Christianity has always been a defensive faith, even from birth. Our lectionary texts this week bear witness to this. In Acts 17.22-31, we find Paul in Athens making an argument. He is trying to convince the Athenians that they had been worshiping his God all along and that, if they did not soon recognize, they would be condemned. In 1 Peter 3.13-22, Peter exhorts Christians to always be ready to defend themselves. And in John 14.15-21, we get an Advocate, a defense attorney to stand by us in the trials to come. It should be no surprise that the history of the faith is one of heresies and excommunications and denominational splits.
And it should be no surprise that the current environment is so toxic. Christians often understand themselves to be under threat from a variety of sources. Despite retaining far and away the majority in this country, Christians understand themselves as victims with diminishing freedom to practice their faith. Whether pernicious holiday greetings or enforced gay cake baking or science classes that teach science, the world is out to get Christians. Clearly.
Perhaps we should pay a little attention to the context in which the Christian Testament was written. Christianity was in a formative process. The first followers of Jesus were Jews. They didn’t think of themselves as Christians, but Jews who had witnessed the coming of the promised Messiah. They were ejected from the synagogues as their own self-identity developed in contrast to the dominant group. So the Christian Testament is a testament of antagonism and strife. It is the minority view over against the majority view. Christians must recognize that this is no longer our context.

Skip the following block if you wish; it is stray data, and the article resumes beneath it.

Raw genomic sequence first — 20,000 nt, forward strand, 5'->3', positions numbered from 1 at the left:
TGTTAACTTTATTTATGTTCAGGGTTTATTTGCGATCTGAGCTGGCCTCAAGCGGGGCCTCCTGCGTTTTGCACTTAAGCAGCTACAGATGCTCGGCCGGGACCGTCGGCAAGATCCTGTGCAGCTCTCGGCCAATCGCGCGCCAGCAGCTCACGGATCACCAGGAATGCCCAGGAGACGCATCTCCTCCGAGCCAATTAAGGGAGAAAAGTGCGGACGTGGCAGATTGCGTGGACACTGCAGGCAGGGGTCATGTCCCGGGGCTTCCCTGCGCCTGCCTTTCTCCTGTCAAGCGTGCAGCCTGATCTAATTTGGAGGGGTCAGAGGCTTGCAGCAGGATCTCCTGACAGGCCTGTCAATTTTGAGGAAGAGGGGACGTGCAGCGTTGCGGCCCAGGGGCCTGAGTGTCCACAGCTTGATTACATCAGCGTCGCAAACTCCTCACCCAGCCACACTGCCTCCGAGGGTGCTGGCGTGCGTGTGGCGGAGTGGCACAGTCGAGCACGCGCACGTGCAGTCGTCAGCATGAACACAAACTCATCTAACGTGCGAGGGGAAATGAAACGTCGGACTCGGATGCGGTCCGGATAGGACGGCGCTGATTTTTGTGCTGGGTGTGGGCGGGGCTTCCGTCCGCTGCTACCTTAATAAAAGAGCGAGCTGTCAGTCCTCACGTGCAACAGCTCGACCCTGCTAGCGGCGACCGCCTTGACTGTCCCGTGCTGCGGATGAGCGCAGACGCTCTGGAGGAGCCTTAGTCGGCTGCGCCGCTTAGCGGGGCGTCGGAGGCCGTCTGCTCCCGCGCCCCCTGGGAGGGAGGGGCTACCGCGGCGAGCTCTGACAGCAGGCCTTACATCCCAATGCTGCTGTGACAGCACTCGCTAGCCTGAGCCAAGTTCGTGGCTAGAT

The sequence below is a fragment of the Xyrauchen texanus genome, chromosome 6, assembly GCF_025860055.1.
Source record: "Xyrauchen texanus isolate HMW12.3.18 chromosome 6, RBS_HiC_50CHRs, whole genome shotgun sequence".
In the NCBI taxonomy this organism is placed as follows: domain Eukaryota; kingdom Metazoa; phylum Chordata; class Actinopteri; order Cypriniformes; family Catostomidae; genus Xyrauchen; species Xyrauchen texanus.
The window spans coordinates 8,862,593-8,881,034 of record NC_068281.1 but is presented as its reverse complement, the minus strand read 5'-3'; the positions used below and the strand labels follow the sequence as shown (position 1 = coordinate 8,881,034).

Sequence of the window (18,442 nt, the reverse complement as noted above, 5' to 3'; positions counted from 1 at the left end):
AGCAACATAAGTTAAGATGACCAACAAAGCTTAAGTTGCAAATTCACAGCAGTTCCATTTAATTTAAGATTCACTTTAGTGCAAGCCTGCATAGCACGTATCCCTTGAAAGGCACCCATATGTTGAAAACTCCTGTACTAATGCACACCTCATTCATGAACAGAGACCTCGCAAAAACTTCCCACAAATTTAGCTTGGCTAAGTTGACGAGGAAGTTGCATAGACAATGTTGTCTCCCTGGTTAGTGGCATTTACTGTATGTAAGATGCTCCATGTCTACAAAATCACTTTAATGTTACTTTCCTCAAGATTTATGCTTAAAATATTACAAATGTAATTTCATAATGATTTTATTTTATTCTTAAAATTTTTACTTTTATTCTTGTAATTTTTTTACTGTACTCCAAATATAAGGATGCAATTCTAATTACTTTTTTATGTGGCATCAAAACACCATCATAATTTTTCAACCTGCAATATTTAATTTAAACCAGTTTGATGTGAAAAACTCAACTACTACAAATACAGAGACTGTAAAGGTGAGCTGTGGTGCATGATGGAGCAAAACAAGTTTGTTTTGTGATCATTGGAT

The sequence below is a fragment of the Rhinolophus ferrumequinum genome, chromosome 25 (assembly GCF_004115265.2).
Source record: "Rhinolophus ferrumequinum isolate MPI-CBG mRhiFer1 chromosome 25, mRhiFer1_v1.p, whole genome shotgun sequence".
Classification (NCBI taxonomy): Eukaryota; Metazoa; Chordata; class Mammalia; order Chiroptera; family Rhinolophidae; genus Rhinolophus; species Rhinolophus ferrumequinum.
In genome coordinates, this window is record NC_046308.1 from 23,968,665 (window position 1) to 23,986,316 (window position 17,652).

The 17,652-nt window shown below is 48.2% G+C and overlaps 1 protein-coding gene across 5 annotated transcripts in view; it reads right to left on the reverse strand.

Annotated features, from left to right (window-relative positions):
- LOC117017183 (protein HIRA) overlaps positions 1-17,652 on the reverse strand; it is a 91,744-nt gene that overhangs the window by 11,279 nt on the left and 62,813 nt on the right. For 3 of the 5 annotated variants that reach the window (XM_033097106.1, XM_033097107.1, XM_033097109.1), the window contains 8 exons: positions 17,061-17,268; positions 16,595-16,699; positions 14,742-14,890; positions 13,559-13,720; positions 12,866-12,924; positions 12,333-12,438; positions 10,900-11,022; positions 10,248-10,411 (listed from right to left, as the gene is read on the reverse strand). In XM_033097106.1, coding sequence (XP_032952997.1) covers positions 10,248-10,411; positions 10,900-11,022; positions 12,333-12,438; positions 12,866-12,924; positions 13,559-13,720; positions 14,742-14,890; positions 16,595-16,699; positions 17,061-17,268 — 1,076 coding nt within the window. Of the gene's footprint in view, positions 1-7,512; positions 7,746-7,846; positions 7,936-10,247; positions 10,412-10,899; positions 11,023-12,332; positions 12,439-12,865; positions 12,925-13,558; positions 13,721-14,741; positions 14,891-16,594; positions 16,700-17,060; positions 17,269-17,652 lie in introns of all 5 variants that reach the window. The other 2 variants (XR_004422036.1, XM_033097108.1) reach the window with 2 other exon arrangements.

More importantly, Christians must look past the defensiveness to see what is being defended. In Acts, Paul speaks of a God that transcends all boundaries so that we will, too. Peter asks us to defend, not our hatred, but our hope, to account for that which drives us to gentleness, reverence, and a good conscience. And John’s Advocate faithfully stands by our side in love so that we might bear witness to the presence of God. The defense that Christianity requires is the steadfast conviction that we are all children of God, deserving of love and all good things.
Please join us this Sunday, 11am at Kidd Springs Rec Center, as we speak of the unknown that God that calls to us from beyond our own bounds.
Grace & Peace,